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Co2 levels are not going down.

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posted on Aug, 6 2015 @ 05:49 PM
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a reply to: Metallicus

Still that would be like saying, I smoke and drink like crazy (and anything that will shortening my life) since I will die anyways, so just lets speed up the progress very fast and don't worry about it at all.

Our lives are short, our own species ain't that long around really, and how we threat this planet and other species on this planet, the Q will we (humans) be really still around for a long time. Just place your bets.




posted on Aug, 6 2015 @ 05:54 PM
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a reply to: network dude

Maybe the ocean is not as big a co2 sink anymore

Acidifying



posted on Aug, 6 2015 @ 07:06 PM
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a reply to: eisegesis

I never needed convincing. Even before I delved deeper into climate science, it was like... well yeah, science.



posted on Aug, 6 2015 @ 11:53 PM
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originally posted by: swanne
a reply to: pl3bscheese

Thank you for taking it personal - a reply which was not even directed at you.

Water vapour forcing:

Water vapour is a greenhoue gas - orders of magnitude more abundant than CO2. It traps heat. This causes ocean to evaporate. More water vapour gets in the atmosphere. As a side-effect, CO2 trapped in the ocean gets released. CO2 rises.

There you go, the answer to why CO2 continues rising independently from our efforts.


Except this isn't true right now. Experimental evidence shows that CO2, in carbonic acid, is increasing in the oceans, not decreasing.

The partial pressure of CO2 is higher in the atmosphere than in the oceans hence carbon enters the ocean, increasing acidity.

That's because there is a separate source of CO2, from burning fossil fuels.

edit on 6-8-2015 by mbkennel because: (no reason given)



posted on Aug, 6 2015 @ 11:55 PM
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originally posted by: swanne
a reply to: pl3bscheese

Right. If I don't place ALL my faith in AGW, then obviously I am biased.


You don't need faith. You need understanding, and understanding that you don't know as much as the people who have worked on it for decades.



This just like saying, if I don't place ALL my faith in Jesus, then obviously I hate christians.


No one is not like the other.

One has extensive, cross-confirmed experimental and theoretical evidence and is derived from universal laws of physics.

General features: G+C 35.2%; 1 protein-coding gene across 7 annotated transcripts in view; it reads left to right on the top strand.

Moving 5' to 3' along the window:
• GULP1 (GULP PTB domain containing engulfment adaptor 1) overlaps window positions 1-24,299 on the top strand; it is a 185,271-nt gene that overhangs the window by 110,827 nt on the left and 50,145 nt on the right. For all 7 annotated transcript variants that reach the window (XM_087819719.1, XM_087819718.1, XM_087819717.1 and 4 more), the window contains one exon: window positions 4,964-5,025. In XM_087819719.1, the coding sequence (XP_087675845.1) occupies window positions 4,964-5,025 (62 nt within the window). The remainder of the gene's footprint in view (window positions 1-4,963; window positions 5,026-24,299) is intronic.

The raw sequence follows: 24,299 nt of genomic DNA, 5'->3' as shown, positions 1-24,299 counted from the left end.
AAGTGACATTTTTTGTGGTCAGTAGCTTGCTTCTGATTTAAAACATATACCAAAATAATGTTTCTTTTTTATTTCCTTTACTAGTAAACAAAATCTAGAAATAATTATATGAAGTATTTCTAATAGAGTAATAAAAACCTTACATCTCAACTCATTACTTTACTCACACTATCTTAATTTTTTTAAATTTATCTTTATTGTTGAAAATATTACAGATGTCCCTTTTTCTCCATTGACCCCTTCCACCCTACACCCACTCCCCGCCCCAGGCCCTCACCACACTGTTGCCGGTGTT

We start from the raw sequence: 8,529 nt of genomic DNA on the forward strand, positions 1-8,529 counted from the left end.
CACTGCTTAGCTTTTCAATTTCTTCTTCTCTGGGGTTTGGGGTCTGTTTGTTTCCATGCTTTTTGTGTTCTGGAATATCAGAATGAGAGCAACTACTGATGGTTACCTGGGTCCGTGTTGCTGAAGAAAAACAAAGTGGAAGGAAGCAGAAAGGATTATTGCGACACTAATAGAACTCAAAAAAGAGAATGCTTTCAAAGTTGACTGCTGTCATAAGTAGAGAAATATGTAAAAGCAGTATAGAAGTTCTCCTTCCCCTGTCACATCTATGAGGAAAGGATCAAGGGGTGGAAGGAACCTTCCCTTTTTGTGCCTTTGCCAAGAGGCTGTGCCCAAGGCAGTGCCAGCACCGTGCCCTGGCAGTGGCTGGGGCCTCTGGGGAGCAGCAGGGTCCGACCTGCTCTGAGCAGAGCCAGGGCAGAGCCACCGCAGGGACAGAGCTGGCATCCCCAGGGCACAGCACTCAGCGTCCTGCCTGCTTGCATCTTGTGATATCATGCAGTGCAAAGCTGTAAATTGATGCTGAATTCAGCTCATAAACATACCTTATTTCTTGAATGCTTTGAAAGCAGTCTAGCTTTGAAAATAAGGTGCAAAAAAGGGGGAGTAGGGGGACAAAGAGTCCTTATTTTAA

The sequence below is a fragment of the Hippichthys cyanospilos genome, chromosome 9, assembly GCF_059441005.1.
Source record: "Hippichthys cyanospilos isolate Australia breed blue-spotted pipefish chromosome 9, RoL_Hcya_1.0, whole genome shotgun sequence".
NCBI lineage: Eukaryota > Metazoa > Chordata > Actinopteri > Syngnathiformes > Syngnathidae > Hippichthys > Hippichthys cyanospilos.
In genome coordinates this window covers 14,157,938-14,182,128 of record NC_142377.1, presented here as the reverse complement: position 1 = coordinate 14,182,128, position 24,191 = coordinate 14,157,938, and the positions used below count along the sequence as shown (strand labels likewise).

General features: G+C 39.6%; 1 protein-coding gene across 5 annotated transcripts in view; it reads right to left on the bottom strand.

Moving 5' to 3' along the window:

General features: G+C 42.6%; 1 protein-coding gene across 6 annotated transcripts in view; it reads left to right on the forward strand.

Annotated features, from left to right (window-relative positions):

edit on 6-8-2015 by mbkennel because: (no reason given)



posted on Aug, 6 2015 @ 11:57 PM
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originally posted by: swanne

originally posted by: pl3bscheese

What causes oceans to evaporate? Oceans are rising, not declining. They are simultaneously heating at increasingly greater depths with this rise.


The paradox is on your side too. If CO2 creates a positive feedback, it should evaporate more water because of the heat generated by the greenhouse effect.


Indeed it does.


How do you propose to solve this?


By banning mining and burning of coal.


edit on 6-8-2015 by mbkennel because: (no reason given)



posted on Aug, 7 2015 @ 03:38 AM
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That graph shows CO2 at less than half of one percent, why all the fuss? in any case, CO2 is what all plants need, more CO2, more plant, plus so many volcanoes blowing their tops these days, I would think CO2 levels would go up!
Green house growers in America even install Methane burners to increase CO2 inside their green house's.



posted on Aug, 7 2015 @ 03:53 AM
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a reply to: pikestaff

Co2 isn't rocket science, you can calculate easily how much heat will be trapped, less sun will be reflected back in space, and so more warmth will be trapped in our atmosphere increasing global temperatures.
Then when ice caps start melting or perma frost, certain feedback loops starts kicking in. Like more often a El Nino because of increased ocean temperatures, release of methane which lays below ice / permafrost and what that get released in the atmosphere, even wayyy more heat will be trapped which is far more potent than co2 causing a rapid climate change.
en.wikipedia.org...
en.wikipedia.org...



Volcanoes emit around 0.3 billion tonnes of CO2 per year. This is about 1% of human CO2 emissions which is around 29 billion tonnes per year.



posted on Aug, 7 2015 @ 06:57 AM
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originally posted by: Kali74
a reply to: eisegesis

I never needed convincing. Even before I delved deeper into climate science, it was like... well yeah, science.